Yesterday at my meeting with Ford executives in Irvine, Calif., I heard about Ford’s new direction in bringing small, quality cars to the American market by leveraging the company’s current European models and intelligencia. Concentrating on small cars, however, seemed like one half of Ford’s success equation. So, what was the other half? SYNC.
Oddly enough, Ford execs believe their Microsoft-powered SYNC technology is driving car sales. Tom Hodges, who heads up Ford’s SYNC and digital marketing, says the automotive industry is evolving more into being about a lifestyle rather than just a vehicle. “(Ford) is trying to merge critical environmental and lifestyle issues,” says Hodges.
In fact, Hodges says Ford’s SYNC-equipped vehicles are selling at twice the rate as vehicles not equipped with this $395 option. “Today, it’s all about smart tech,” explains Hodges.
So, what is SYNC? Imagine taking your Bluetooth-enabled cell phone, MP3 player and other mobile devices into your car and then “syncing” them all up with a built-in voice command system. That’s SYNC in a nutshell.
Recently, I road tested both the 2008 Ford Focus and the 2009 Ford Flex, both of which included SYNC. In a real life situation, I found the system rather challenging. The problem is SYNC only works well with certain mobile device manufacturers. My Palm Treo and my teenage daughter’s iPhone, unfortunately, weren’t super compatible with SYNC, although I could perform basic functions.
Around the lunch table yesterday, Ford execs said they were aware of this problem. And, they all said Microsoft is working on this glitch with all of the major mobile device manufacturers. What does this mean to potential SYNC buyers? To get the best working system with SYNC, you may have to change or upgrade your mobile phone.
Starting Nov. 3 through Dec. 1, Ford is launching its second generation SYNC system on 19 vehicles. The second generation SYNC offers two new features: vehicle health report and 911 assist.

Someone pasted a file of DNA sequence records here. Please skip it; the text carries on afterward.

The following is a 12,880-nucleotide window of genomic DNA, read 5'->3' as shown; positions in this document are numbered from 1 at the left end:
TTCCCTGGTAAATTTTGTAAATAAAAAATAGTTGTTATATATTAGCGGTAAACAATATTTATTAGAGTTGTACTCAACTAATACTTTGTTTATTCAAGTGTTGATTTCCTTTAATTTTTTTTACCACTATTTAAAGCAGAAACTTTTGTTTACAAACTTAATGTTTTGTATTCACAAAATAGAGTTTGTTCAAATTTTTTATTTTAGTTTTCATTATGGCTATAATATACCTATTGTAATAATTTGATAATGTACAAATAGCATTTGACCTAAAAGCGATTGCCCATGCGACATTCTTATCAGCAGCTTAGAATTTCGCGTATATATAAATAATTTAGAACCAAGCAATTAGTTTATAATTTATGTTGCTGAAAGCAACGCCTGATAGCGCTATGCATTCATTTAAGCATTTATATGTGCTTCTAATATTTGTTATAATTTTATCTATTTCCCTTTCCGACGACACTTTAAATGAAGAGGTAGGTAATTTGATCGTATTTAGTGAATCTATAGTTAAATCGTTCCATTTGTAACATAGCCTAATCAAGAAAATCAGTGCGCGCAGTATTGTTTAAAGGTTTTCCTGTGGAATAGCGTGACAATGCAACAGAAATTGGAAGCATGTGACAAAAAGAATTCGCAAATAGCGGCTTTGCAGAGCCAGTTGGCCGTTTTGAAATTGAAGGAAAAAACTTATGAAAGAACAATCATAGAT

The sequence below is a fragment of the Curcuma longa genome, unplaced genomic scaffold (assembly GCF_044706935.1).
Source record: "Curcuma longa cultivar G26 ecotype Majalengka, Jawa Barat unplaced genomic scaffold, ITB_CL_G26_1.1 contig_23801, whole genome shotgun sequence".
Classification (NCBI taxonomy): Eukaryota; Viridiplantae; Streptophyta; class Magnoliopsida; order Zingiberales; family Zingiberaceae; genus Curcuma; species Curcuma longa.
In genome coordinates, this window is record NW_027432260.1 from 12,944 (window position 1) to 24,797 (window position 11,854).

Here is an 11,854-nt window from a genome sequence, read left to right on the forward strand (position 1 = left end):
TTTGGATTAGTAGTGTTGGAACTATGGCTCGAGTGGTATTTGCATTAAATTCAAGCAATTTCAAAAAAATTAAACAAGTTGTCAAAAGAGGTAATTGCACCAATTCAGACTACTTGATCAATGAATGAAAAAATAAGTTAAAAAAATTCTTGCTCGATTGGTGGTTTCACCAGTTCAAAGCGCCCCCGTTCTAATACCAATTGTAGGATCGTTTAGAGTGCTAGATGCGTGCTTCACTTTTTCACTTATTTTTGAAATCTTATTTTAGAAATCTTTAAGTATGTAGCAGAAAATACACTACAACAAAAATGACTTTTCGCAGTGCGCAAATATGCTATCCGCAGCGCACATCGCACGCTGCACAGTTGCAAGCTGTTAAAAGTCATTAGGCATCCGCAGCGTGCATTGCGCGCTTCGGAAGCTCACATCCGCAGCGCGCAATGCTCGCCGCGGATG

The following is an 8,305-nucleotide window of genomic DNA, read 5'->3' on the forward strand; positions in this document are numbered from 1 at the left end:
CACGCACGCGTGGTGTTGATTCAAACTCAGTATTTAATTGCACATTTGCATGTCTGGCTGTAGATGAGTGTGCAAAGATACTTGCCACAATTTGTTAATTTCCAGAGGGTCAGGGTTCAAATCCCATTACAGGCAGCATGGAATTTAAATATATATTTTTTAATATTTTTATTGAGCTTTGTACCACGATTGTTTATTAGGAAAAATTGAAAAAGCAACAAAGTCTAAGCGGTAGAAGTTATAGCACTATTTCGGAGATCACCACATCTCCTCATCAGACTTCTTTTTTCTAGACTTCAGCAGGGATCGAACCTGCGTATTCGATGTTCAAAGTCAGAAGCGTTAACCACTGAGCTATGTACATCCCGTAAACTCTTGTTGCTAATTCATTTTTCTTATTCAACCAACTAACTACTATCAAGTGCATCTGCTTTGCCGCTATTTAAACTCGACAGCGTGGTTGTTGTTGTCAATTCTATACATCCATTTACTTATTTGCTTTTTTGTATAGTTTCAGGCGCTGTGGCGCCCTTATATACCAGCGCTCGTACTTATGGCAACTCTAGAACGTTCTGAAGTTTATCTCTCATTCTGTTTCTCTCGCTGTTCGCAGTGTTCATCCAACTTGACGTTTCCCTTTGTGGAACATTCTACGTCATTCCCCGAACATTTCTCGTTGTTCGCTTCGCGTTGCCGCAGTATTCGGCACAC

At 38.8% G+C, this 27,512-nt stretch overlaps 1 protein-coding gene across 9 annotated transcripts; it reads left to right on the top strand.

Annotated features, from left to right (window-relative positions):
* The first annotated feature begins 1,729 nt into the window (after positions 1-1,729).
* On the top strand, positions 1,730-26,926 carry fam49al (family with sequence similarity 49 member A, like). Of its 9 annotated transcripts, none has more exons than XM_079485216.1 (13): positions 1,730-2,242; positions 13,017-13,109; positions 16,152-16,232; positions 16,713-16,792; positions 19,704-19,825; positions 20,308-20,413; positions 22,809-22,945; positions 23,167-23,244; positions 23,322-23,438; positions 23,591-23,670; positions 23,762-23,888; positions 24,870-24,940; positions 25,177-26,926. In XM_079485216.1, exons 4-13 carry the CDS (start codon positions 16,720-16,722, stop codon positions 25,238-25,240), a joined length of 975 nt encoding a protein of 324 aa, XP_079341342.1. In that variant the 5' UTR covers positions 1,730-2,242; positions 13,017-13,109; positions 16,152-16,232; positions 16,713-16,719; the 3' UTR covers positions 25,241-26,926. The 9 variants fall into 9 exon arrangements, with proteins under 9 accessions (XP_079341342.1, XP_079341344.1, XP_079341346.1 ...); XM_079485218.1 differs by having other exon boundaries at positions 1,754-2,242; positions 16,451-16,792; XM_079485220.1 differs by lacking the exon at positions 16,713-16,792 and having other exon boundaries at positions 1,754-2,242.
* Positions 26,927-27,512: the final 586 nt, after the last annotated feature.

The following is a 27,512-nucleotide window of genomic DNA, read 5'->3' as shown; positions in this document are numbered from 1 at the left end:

The vehicle health report feature is pretty cool, actually. Through Ford’s customizable www.syncmyride.com website, information from the car’s many computerized systems are uploaded via SYNC’s wireless connection to your car’s personal web page. (Yes, your car has its own web page with SYNC!)
The data uploaded from your vehicle to the SYNC site will inform vehicle owners of recalls and scheduled maintenance as well as any problems with the engine, transmission, emissions, restraints, fluids and filters. And, car owners will have the ability to schedule maintenance with their favorite dealership with just one click. “Ultimately,” says Hodges, “this means your car can communicate with the world.”
SYNC’s 911 Assist is much like GM’s OnStar. When the air bags are deployed or a fuel line is severed in an accident, SYNC notifies emergency personnel and opens the voice channel for the driver and passengers to talk to emergency workers via the car’s speakerphone.
The third generation SYNC, says Hodges, will combine all-new hardware and software with a GPS tracking system, allowing users to interface directly with traffic reports, directions and infotainment services.
Hodges says one reason SYNC has been so well received is that Ford has extensively trained dealership personnel. “We now have SYNC experts in each and every Ford dealership,” he says.
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